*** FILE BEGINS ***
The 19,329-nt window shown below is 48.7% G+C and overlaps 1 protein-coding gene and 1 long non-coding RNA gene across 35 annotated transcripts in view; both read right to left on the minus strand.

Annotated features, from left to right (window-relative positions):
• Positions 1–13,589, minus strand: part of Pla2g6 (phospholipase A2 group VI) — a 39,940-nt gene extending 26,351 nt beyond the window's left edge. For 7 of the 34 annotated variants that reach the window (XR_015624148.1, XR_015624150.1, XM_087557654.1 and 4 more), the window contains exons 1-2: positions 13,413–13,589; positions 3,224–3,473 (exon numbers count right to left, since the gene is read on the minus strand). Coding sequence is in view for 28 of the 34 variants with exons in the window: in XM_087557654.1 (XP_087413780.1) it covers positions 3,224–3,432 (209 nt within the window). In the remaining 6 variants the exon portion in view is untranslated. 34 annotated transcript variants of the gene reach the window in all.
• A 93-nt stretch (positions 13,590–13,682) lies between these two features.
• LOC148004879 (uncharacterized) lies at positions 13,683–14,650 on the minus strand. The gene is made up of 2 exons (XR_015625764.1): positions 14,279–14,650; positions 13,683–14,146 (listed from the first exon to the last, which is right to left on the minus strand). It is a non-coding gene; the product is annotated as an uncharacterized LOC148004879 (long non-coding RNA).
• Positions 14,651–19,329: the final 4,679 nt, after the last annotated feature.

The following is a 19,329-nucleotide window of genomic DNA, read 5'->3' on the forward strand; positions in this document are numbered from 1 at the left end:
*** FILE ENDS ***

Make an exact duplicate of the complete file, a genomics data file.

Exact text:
The 19,329-nt window shown below is 48.7% G+C and overlaps 1 protein-coding gene and 1 long non-coding RNA gene across 35 annotated transcripts in view; both read right to left on the minus strand.

Annotated features, from left to right (window-relative positions):
• Positions 1–13,589, minus strand: part of Pla2g6 (phospholipase A2 group VI) — a 39,940-nt gene extending 26,351 nt beyond the window's left edge. For 7 of the 34 annotated variants that reach the window (XR_015624148.1, XR_015624150.1, XM_087557654.1 and 4 more), the window contains exons 1-2: positions 13,413–13,589; positions 3,224–3,473 (exon numbers count right to left, since the gene is read on the minus strand). Coding sequence is in view for 28 of the 34 variants with exons in the window: in XM_087557654.1 (XP_087413780.1) it covers positions 3,224–3,432 (209 nt within the window). In the remaining 6 variants the exon portion in view is untranslated. 34 annotated transcript variants of the gene reach the window in all.
• A 93-nt stretch (positions 13,590–13,682) lies between these two features.
• LOC148004879 (uncharacterized) lies at positions 13,683–14,650 on the minus strand. The gene is made up of 2 exons (XR_015625764.1): positions 14,279–14,650; positions 13,683–14,146 (listed from the first exon to the last, which is right to left on the minus strand). It is a non-coding gene; the product is annotated as an uncharacterized LOC148004879 (long non-coding RNA).
• Positions 14,651–19,329: the final 4,679 nt, after the last annotated feature.

The following is a 19,329-nucleotide window of genomic DNA, read 5'->3' on the forward strand; positions in this document are numbered from 1 at the left end: